Knots and Whipping 1

The Difference of a Knot and a Whipping

Knots, hitches and splices are methods used to tie ropes or to fasten them together. These are used for thread, string and similar materials. Knots, hitches and splices resemble each other and are also called in general name Knot.

A whipping knot or whipping is a binding around the end of a rope to prevent it's natural tendency to fray.

Reef Knot

The reef knot is one of the most basic knots in Scouting. The reef knot is also called thesquare knot. This knot is an ancient and simple binding knot used to secure a rope or line around an object. It is sometimes also referred to as Hercules knot, Double knot, brother hood knot. This reef knot is related to Thief knot, Granny knot, Grief knot, surgeon’s knot, Shoelace knot.

This knot is formed by tying a left-handed over handed knot and then a right-handed over handed knot. A common procedure for this knot is “RIGHT OVER LEFT AND LEFT OVER RIGHT”.

This reef knot is used to tie the two ends of a single rope piece together such that they will secure something, for example a bundle of an objects and also to tie bandages, shoelaces, belts, sashes, whipping knots and lashings etc.

Note: Must be the same rope meterial equivalent to the size of the ropes when performing this knot

Sheep Shank

The sheepshank knot is mostly used to shorten a length of rope temporarily. Not being a stable knot, it falls apart under too heavy or too little load. Hence, it should be avoided.

Uses : Sheepshank knots are typically used for securing loads to trucks or trailers, and in sailing applications.


The Bowline makes a reasonably secure loop in the end of a piece of rope. It has many uses, e.g., to fasten a mooring line to a ring or a post. Under load, it does not slip or bind. With no load it can be untied easily. Two bowlines can be linked together to join two ropes. Its principal shortcoming is that it cannot be tied, or untied, when there is a load on the standing end. It should therefore be avoided when, for example, a mooring line may have to be released under load.

Round Turn and Two Half Hitches

The Round Turn and Two (or more) Half Hitches is very useful for attaching a rope to a ring, bar, pole, or dock post. As the name suggests, the Round Turn and Two Half Hitches is composed of two important parts:

  1. Round Turn: The initial ‘Round Turn’ – actually two passes of the tail – should take the initial strain while you complete the knot. This may be critical when handling a mooring line. An additional turn, or even two additional turns, should be added initially if you are handling a heavy load, e.g., with a large vessel or in a strong wind. These turns allow you to control the load while you add the:

  2. Two or More Half Hitches. The two Half Hitches actually form a clove hitch round the standing end. However, it is common to see an additional one, or more Half Hitches – either to make the knot more secure or to use up excess line.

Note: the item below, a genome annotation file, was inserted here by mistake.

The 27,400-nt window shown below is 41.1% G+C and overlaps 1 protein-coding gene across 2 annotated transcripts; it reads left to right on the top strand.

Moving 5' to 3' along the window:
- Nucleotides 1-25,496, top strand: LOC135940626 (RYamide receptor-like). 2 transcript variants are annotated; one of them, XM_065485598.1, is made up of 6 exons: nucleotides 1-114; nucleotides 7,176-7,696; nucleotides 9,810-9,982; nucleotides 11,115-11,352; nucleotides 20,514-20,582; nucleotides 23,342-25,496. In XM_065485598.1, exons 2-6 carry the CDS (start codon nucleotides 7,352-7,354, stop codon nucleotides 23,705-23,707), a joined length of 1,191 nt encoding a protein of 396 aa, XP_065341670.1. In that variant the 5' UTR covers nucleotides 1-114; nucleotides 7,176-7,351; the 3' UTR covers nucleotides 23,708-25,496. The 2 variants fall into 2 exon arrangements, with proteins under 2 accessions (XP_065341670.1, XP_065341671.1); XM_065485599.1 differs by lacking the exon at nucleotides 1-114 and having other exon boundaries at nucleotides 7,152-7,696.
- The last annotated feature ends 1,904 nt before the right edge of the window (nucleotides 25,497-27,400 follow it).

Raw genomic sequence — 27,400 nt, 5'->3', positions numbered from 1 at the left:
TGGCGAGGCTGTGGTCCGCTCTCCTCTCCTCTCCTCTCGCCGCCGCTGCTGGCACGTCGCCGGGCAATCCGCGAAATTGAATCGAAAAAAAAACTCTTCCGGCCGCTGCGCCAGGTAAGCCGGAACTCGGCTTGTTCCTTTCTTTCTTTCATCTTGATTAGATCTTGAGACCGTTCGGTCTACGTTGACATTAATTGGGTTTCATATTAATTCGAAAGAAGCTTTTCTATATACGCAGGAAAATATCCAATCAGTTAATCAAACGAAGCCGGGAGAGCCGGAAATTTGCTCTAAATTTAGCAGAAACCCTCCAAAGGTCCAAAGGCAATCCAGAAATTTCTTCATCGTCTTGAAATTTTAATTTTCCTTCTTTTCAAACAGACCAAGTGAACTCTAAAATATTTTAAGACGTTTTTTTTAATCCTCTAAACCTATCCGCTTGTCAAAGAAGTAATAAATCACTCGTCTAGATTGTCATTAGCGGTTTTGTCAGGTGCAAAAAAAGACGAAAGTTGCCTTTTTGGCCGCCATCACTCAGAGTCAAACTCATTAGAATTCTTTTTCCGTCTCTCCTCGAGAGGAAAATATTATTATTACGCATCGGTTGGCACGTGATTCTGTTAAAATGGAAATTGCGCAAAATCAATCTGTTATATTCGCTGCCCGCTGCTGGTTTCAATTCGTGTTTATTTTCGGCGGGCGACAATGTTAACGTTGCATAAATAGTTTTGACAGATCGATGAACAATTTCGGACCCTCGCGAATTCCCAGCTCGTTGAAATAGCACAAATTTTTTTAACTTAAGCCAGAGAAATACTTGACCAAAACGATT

Sheet Bend

Uses: The Sheet Bend is recommended for joining two ropes of unequal size. The thicker rope must be used for the simple bight as shown. However, it works equally well if the ropes are of the same size.

Clove Hitch

Its origin can be traced back to the first quarter of the sixteenth century when it was tied in ratlines. The evidence of this fact lies in early sculptures and paintings.

The word clove is the past tense of cleave meaning split or divided. It is so named as there appear parallel lines of the rope at the back of the knot.


  1. Functions as a crossing knot.

  2. To start and finish a lashing such as the conventional square lashing in pioneering.

  3. For the master point in a fixed rock climbing anchor. Can also connect a personal anchor.

  4. By placing the knot on the spine of a carabiner you create a biner block that securely blocks against a rapid.

  5. In solo climbing (as it is safe for self-belaying on a biner) and for rappel transitions.

  6. Hoisting.

  7. In decorative macramé patterns (for eg. tying a square knot inside a clove hitch diamond).

  8. For tying bandages (arm slings) in case of injuries and for first aid.

  9. To tie a fender to a rail on a moving boat.

  10. In hammock hanging systems.

  11. To set up teepees.

  12. Tying upholstery springs.

  13. Aircraft wiring.

Simple Whipping

Uses: The Common Whipping is the classic simple whipping and can be tied with no needle. With a little practice, and the appropriate size of whipping twine, it creates a very neat appearance with no visible ends.

Finishing the Whipping: The Common Whipping can be made very close to the end of the rope, which is ideal if the end has already been melted. When the end has not been melted – or is a material that cannot be melted by heat, it is better to secure the end temporarily with a constrictor knot or a piece of tape (as shown in the animation). Then trim off the excess when finished. For a rope that can be melted with heat, melt the end for additional security.

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